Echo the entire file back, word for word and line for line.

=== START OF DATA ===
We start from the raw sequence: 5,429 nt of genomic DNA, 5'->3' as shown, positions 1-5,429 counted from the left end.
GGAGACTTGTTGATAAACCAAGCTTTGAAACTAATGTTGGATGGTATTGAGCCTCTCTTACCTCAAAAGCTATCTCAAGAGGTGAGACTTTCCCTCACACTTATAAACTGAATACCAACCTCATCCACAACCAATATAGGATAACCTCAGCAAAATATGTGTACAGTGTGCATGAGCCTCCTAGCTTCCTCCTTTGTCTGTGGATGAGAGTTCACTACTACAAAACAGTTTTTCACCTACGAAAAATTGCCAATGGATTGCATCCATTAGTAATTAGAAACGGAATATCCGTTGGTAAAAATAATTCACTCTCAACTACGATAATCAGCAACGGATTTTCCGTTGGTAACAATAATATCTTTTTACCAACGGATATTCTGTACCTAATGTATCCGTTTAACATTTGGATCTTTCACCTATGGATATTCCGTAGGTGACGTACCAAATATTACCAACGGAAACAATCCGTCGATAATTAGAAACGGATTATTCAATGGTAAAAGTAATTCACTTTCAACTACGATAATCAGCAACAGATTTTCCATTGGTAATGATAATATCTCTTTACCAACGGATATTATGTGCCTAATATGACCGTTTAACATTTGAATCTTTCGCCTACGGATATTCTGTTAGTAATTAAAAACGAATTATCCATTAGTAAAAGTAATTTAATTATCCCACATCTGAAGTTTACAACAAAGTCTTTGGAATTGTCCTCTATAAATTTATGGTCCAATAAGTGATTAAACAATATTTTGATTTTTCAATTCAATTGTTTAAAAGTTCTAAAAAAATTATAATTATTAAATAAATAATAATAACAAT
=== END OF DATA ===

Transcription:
We start from the raw sequence: 5,429 nt of genomic DNA, 5'->3' as shown, positions 1-5,429 counted from the left end.
GGAGACTTGTTGATAAACCAAGCTTTGAAACTAATGTTGGATGGTATTGAGCCTCTCTTACCTCAAAAGCTATCTCAAGAGGTGAGACTTTCCCTCACACTTATAAACTGAATACCAACCTCATCCACAACCAATATAGGATAACCTCAGCAAAATATGTGTACAGTGTGCATGAGCCTCCTAGCTTCCTCCTTTGTCTGTGGATGAGAGTTCACTACTACAAAACAGTTTTTCACCTACGAAAAATTGCCAATGGATTGCATCCATTAGTAATTAGAAACGGAATATCCGTTGGTAAAAATAATTCACTCTCAACTACGATAATCAGCAACGGATTTTCCGTTGGTAACAATAATATCTTTTTACCAACGGATATTCTGTACCTAATGTATCCGTTTAACATTTGGATCTTTCACCTATGGATATTCCGTAGGTGACGTACCAAATATTACCAACGGAAACAATCCGTCGATAATTAGAAACGGATTATTCAATGGTAAAAGTAATTCACTTTCAACTACGATAATCAGCAACAGATTTTCCATTGGTAATGATAATATCTCTTTACCAACGGATATTATGTGCCTAATATGACCGTTTAACATTTGAATCTTTCGCCTACGGATATTCTGTTAGTAATTAAAAACGAATTATCCATTAGTAAAAGTAATTTAATTATCCCACATCTGAAGTTTACAACAAAGTCTTTGGAATTGTCCTCTATAAATTTATGGTCCAATAAGTGATTAAACAATATTTTGATTTTTCAATTCAATTGTTTAAAAGTTCTAAAAAAATTATAATTATTAAATAAATAATAATAACAAT